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What I Learned at Bandcamp: Vinyl Station

Vinyl Station, Bandcamp

Vinyl Station is a local duo comprised of Matthew Thorton and Brendon Cottrell. The band is one of the busiest in the scene, playing every Wednesday at Vintage 95 in Chandler, every Thursday at Isabella’s Kitchen in Scottsdale, back at Vintage 95 on Fridays, every Saturday at  Culinary Dropout The Yard in Phoenix, Sunday brunch at Hotel Palomar and Sunday evenings at the Postino WineCafè in Gilbert.

Vinyl Station released its debut The Evening Sin in February. The 11-track album can be streamed or purchased for $10 on Bandcamp.

The duo took time out of their busy schedule to talk with The Spec about inspiration, upcoming plans and how their name relates to U2, read what they had to say below…

How long have you been making music?
BC: We’ve both been playing for quite a while, but we have been a band together for about two-and-a-half years.

Who/what are your influences?
MT: Justin Currie and Peter Gabriel are guys I grew up with and have influenced me a lot. As a band, Brendon and I have really connected on our mutual appreciation for U2, The National and Ryan Adams.

How did the two of you meet and form the band?
BC: We were double booked for the same show as solo performers. We ended up playing most of the show together. After two years of Matthew begging, I finally joined the band.

How did you come up with your name?
MT: I wanted to name it Zoo Station because it’s one of my favorite songs and it seemed like a cool name, but it sounded too much like a U2 tribute band name, so we changed it to Vinyl because we think the sound of vinyl records is better than anything on earth.

Upcoming projects, where do you want to go from here?
MT: Our next album is mostly written, we would like to start recording that soon, but first we are going to record a live DVD of songs from The Evening Sin. All the while playing tons of shows…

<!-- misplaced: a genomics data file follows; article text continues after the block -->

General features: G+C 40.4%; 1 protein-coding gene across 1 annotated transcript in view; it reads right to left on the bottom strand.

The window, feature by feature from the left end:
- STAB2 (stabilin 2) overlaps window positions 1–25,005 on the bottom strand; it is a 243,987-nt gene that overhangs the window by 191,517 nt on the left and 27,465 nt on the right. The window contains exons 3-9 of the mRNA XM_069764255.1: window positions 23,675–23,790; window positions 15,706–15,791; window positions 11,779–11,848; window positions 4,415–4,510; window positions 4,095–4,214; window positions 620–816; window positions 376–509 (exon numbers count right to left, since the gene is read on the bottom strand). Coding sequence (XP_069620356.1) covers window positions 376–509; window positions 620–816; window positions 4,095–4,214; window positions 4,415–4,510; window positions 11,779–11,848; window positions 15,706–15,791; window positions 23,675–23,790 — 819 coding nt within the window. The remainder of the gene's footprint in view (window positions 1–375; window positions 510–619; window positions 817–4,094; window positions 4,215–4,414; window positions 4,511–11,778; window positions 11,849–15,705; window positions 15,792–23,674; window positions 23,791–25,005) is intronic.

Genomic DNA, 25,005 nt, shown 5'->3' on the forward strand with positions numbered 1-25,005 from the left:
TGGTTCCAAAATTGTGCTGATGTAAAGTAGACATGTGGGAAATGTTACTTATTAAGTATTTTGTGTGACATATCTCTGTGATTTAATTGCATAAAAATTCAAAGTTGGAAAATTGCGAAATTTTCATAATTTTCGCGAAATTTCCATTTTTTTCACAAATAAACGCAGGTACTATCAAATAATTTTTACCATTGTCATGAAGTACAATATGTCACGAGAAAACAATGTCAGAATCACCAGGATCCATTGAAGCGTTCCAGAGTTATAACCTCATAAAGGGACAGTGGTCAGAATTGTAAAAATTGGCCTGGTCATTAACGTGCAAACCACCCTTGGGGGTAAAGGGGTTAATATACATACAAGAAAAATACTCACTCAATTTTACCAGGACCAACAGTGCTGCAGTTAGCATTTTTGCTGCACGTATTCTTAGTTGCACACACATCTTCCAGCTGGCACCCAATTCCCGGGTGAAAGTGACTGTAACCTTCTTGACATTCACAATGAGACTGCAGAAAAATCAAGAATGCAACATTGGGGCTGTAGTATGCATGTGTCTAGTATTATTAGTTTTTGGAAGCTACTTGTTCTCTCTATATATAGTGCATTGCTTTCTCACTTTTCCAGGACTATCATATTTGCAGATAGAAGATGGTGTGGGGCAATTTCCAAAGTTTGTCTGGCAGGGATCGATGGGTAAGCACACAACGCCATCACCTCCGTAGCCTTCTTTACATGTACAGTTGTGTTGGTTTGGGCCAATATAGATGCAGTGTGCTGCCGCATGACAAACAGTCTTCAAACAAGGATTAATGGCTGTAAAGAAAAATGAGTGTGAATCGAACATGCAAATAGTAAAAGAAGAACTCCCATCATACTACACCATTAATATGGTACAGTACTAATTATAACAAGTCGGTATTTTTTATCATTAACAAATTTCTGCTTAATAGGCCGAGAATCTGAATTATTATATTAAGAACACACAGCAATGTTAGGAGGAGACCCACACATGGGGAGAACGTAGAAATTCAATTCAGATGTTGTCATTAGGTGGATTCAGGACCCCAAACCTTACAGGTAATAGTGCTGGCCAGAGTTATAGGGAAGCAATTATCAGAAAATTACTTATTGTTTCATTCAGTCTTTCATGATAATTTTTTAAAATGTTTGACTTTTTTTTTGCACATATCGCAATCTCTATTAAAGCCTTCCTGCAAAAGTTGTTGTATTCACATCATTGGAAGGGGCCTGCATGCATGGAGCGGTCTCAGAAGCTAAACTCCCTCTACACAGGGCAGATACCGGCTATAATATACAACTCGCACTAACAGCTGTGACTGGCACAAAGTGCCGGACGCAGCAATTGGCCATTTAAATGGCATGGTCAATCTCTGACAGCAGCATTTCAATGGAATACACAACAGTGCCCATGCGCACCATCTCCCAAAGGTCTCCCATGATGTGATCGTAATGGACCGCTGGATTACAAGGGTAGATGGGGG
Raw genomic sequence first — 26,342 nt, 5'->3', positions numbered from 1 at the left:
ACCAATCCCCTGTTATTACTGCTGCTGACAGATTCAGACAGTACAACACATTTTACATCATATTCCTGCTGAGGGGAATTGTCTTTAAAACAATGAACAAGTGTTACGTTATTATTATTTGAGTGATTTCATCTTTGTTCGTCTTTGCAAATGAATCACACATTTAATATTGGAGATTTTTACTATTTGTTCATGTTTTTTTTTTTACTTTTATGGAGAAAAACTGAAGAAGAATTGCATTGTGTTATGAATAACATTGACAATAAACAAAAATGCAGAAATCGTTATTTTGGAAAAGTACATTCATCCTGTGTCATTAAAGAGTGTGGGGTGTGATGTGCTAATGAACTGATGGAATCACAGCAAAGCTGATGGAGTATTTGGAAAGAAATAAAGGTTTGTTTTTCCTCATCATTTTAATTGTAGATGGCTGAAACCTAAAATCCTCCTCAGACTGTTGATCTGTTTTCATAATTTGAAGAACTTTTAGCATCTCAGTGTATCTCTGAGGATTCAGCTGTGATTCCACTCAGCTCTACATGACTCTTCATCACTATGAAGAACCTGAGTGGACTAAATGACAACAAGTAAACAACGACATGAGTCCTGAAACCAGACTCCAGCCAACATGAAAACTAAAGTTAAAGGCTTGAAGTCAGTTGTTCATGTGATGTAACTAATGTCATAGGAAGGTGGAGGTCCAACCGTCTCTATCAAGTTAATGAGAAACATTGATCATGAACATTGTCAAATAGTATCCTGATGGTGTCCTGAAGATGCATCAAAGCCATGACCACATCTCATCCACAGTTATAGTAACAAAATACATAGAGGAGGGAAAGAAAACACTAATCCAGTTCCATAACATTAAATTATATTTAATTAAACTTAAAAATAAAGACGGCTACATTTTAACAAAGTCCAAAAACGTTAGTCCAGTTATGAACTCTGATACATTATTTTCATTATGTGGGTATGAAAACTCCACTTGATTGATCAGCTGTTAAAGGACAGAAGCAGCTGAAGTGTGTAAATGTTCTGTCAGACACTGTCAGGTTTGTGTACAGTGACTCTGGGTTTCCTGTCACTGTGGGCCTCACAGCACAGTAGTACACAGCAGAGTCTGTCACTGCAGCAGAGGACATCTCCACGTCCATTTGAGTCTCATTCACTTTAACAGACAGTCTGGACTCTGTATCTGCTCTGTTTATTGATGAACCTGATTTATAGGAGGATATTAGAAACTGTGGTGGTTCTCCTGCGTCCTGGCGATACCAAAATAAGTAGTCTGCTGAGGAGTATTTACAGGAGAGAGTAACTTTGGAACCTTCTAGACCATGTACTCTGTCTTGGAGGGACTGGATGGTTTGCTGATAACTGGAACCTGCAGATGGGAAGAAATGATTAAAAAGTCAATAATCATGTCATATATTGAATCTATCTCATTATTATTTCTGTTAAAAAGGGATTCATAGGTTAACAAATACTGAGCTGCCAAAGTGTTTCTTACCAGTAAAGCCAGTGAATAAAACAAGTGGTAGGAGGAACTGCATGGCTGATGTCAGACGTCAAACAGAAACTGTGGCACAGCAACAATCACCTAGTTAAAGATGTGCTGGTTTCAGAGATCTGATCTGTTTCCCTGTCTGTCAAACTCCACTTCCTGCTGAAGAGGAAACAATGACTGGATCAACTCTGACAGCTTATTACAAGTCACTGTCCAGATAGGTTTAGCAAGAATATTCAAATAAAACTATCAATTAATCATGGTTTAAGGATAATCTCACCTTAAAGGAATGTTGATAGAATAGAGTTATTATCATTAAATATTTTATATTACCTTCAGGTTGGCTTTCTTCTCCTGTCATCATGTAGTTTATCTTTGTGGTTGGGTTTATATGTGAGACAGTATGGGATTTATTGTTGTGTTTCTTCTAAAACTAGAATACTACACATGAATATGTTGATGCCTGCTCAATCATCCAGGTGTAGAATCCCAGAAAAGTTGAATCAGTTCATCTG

What inspires your music?
BC: The art of the craft. I really strive to continually improve and create a unique experience that the audience will hopefully connect with and enjoy.

MT: For me it’s a bodily function. Every once in a while music comes out. I try not to get in the way, but sometimes I will fix a phrase or two of the lyrics. Usually it just happens, and I always record when I sit down with a guitar so I don’t lose any ideas. By now I have too many ideas that are unfinished. Someday, I will have the time to go through them all and find the good ones and finish them.

What musicians or bands do you look up to?
MT: I look up to bands who aren’t afraid to bore a festival crowd. There’s always so much pressure to try and give the most energy and do the most upbeat set ever. The Tallest Man On Earth gets up with just a guitar and kills it. Paolo Nutini closed his set with a classical guitar with a song even his most loyal fans hadn’t heard. I love the courage to let the song hold up on it’s own, especially to strangers who might not have heard the songs, and might not know who the hell you are.

BC: I appreciate bands that focus on the details: the intricate nuances that help create an experience. That diligence is really inspiring to me. Great examples would be The Cure, The Smiths and The National.

Why do you make music?
BC: I believe it is what I was designed to do. To not make music would be against my nature.

MT: “If you’re good at something, never do it for free.” One of the few lessons I learned from Heath Ledger‘s The Joker. I also love the connection you can make with people with such a strange thing as melody and lyrics. I love that there’s no explanation of how it works… Also I don’t want to have to get a normal job.

Anything else you’d like readers to know that we haven’t asked you about?
Our first full-length album The Evening Sin is out now. You can download it on iTunes or pick it up at one of our shows. To see our calendar and other fun stuff, visit our website.

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